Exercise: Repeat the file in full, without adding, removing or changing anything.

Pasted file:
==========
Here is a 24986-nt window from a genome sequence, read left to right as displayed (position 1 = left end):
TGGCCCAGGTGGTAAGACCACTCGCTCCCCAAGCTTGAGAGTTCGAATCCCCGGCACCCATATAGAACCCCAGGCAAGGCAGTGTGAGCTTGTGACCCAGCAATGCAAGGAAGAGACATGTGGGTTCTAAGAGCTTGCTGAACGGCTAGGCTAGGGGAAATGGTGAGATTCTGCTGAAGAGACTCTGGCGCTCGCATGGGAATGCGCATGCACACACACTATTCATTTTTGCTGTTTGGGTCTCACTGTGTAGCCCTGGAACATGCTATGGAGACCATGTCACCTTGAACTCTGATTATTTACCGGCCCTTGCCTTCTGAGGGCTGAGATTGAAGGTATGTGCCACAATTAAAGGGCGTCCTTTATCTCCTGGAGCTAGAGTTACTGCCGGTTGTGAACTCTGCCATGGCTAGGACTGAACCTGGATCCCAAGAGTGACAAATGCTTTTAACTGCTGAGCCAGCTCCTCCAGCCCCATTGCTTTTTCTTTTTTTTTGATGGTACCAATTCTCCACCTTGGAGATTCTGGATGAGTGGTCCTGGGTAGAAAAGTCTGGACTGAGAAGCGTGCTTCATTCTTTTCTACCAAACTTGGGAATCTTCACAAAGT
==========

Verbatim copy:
Here is a 24986-nt window from a genome sequence, read left to right as displayed (position 1 = left end):
TGGCCCAGGTGGTAAGACCACTCGCTCCCCAAGCTTGAGAGTTCGAATCCCCGGCACCCATATAGAACCCCAGGCAAGGCAGTGTGAGCTTGTGACCCAGCAATGCAAGGAAGAGACATGTGGGTTCTAAGAGCTTGCTGAACGGCTAGGCTAGGGGAAATGGTGAGATTCTGCTGAAGAGACTCTGGCGCTCGCATGGGAATGCGCATGCACACACACTATTCATTTTTGCTGTTTGGGTCTCACTGTGTAGCCCTGGAACATGCTATGGAGACCATGTCACCTTGAACTCTGATTATTTACCGGCCCTTGCCTTCTGAGGGCTGAGATTGAAGGTATGTGCCACAATTAAAGGGCGTCCTTTATCTCCTGGAGCTAGAGTTACTGCCGGTTGTGAACTCTGCCATGGCTAGGACTGAACCTGGATCCCAAGAGTGACAAATGCTTTTAACTGCTGAGCCAGCTCCTCCAGCCCCATTGCTTTTTCTTTTTTTTTGATGGTACCAATTCTCCACCTTGGAGATTCTGGATGAGTGGTCCTGGGTAGAAAAGTCTGGACTGAGAAGCGTGCTTCATTCTTTTCTACCAAACTTGGGAATCTTCACAAAGT